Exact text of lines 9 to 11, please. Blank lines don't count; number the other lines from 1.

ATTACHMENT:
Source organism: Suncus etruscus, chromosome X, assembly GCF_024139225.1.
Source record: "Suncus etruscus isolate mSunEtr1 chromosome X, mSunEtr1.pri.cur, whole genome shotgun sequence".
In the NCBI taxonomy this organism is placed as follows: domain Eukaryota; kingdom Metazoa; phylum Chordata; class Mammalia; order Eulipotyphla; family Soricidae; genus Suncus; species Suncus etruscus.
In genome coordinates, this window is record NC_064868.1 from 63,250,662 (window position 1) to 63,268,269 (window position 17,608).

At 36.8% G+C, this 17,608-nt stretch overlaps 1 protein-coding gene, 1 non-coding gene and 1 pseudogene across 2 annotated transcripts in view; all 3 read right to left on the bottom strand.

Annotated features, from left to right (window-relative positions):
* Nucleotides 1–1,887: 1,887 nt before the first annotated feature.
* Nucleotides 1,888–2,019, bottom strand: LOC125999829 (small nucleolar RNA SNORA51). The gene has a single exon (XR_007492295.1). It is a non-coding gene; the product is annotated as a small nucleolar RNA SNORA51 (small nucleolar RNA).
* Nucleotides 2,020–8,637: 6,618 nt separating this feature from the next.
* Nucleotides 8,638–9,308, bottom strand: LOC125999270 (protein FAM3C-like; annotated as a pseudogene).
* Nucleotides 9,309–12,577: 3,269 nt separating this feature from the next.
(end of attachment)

* Nucleotides 2,020–8,637: 6,618 nt separating this feature from the next.
* Nucleotides 8,638–9,308, bottom strand: LOC125999270 (protein FAM3C-like; annotated as a pseudogene).
* Nucleotides 9,309–12,577: 3,269 nt separating this feature from the next.